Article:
The highs and lows of living with COVID | Coronavirus
Illustration showing the BQ.1.1 sub-variant of Omicron.
As we embark on the year 2022, the theme on everyone's lips was that of “learning to live with the virus” of COVID-19. Twelve months later, we see that cohabitation with a potentially deadly virus is rather stormy and that the consequences can be serious.
After two years of fierce fight against successive waves of infections with heavy blows of restrictive measures of all kinds, political leaders pleaded for the adoption of a new normal by adapting our behavior to the presence of the SARS CoV-2 virus.
Thus, despite the meteoric spread of the Omicron variant and the sub-variants that followed, public health announced relaxations in its constraints from the end of January. The end of the obligation to wear a mask in public places will then come in the spring.
As many cases of COVID-19 in one year as in the first two years of the pandemic combined! This is the finding that emerges from the 2022 report of the National Institute of Public Health of Quebec. A high number of infections, which is also reflected in the number of hospitalizations. A report by Gabrielle Proulx.
In response, several experts have regularly called for caution, fearing that the population will interpret this new normal as a pure and simple return to life before.
In fact, wearing a mask has been largely neglected and the triple epidemic of the fall (COVID-19, influenza, respiratory syncytial virus) suggests that many people continue to adopt risky behaviors when #x27;they have flu-like symptoms.
Data compiled by the National Institute of Public Health of Quebec (INSPQ) confirms that cohabitation with the virus leads to greater exposure to risk and many more ;infections.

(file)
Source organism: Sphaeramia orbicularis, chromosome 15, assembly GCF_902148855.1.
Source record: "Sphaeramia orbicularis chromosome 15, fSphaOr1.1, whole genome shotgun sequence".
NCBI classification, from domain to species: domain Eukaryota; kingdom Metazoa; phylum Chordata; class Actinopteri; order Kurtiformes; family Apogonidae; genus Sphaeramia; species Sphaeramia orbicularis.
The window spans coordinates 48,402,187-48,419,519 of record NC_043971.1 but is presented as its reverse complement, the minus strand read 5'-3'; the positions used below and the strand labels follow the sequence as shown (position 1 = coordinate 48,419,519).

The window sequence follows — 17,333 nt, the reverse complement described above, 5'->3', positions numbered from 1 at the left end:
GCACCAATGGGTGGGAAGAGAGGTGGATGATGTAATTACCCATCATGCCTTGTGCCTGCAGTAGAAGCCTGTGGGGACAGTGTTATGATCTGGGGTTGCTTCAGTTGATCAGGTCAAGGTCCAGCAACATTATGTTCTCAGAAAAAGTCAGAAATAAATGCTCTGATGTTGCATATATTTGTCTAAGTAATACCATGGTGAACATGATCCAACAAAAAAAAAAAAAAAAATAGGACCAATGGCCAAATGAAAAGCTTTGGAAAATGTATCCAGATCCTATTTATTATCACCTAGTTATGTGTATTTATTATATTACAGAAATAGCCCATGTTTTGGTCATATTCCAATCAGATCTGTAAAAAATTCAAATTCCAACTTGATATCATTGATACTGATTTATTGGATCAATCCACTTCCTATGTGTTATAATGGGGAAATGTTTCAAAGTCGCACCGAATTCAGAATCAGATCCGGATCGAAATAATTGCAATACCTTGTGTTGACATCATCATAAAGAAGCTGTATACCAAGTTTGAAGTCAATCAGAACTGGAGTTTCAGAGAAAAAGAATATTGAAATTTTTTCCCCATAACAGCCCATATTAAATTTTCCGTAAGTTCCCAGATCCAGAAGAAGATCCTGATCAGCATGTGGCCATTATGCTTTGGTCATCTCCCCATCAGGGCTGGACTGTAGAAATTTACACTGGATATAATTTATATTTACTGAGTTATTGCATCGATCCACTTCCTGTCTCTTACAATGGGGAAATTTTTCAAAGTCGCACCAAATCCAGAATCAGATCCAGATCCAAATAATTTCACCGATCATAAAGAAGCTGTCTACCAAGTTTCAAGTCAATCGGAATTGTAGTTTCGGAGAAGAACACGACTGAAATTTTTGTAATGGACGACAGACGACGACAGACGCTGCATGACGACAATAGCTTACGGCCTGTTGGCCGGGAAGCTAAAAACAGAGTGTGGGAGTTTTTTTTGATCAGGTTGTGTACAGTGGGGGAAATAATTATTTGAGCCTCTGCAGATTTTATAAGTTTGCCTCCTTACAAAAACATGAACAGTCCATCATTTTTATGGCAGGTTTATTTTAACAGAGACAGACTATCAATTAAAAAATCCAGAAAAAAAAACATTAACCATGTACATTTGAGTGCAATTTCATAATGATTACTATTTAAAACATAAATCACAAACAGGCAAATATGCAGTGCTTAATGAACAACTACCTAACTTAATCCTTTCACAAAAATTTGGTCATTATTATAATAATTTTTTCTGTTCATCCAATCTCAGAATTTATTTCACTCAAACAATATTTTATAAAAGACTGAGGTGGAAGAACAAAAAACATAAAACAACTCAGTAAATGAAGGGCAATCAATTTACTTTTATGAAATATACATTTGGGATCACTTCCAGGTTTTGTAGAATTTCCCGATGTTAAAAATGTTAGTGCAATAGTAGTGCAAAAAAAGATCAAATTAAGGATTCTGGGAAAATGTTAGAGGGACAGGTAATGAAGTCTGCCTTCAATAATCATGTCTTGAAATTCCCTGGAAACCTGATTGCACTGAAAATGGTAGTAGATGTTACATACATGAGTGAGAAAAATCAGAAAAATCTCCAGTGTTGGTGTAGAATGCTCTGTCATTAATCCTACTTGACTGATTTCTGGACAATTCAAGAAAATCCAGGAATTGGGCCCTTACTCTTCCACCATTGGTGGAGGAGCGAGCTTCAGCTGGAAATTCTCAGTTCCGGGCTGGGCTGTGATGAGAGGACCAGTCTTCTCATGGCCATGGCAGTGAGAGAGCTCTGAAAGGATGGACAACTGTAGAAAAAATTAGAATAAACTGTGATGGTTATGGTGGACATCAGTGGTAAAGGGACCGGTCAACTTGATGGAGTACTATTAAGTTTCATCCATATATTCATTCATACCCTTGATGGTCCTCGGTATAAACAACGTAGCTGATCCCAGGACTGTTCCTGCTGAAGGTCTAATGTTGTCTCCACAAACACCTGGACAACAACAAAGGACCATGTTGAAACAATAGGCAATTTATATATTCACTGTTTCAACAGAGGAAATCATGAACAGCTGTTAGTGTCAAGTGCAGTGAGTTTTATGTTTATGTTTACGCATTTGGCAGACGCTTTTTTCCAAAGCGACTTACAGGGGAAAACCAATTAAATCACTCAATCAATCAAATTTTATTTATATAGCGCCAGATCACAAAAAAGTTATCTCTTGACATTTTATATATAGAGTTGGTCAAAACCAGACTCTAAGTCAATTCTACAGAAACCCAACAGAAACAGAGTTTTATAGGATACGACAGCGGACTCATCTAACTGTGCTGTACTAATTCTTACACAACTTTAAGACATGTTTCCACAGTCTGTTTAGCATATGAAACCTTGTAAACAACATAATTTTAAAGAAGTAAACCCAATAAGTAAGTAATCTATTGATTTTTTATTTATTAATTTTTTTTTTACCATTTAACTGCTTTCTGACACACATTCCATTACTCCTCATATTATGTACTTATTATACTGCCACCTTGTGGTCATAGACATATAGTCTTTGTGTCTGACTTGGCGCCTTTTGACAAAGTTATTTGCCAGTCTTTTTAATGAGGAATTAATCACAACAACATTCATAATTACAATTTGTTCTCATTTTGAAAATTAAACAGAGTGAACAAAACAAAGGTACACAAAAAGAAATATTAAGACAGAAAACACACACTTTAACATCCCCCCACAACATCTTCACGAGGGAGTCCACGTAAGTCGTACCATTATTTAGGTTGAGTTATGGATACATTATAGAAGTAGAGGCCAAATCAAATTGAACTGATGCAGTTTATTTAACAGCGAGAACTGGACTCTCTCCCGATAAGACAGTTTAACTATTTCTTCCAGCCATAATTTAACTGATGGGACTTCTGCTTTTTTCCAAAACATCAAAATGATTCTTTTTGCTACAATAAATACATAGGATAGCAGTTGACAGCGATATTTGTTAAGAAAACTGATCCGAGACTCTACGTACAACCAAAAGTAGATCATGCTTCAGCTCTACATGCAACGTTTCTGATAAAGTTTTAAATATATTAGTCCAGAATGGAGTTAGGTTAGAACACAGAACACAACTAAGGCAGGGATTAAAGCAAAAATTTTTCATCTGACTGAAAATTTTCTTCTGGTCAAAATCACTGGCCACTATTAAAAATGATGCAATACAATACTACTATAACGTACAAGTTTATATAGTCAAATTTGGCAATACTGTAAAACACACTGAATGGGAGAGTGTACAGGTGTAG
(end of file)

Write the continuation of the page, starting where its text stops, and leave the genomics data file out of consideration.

As of December 18, there were 633,802 confirmed infections in 2022, almost equivalent to the first two years of the pandemic combined (641,777 cases). A number all the more spectacular as access to screening tests has been restricted since the beginning of the year.
The number of hospitalizations related to COVID-19 has also jumped. As of December 18, there were 49,590 new admissions, more than in the first two years of the health crisis (30,043 admissions).
As of December 18, 5688 Quebecers have succumbed to COVID-19 in 2022, which represents an increase compared to 2021.
In the eyes of the professor of social and preventive medicine at the School of Public Health at the University of Montreal, Benoît Mâsse, there are clearly things that we have not learned.
He is concerned about the reaction time of the authorities to the rise in influenza cases this fall, when we should have developed better reflexes after two years of pandemic.
Benoît Mâsse, professor of social and preventive medicine at the School of Public Health at the University of Montreal.
If there is one thing we should have learned, it's not to wait until the emergency room is full to act, laments- he.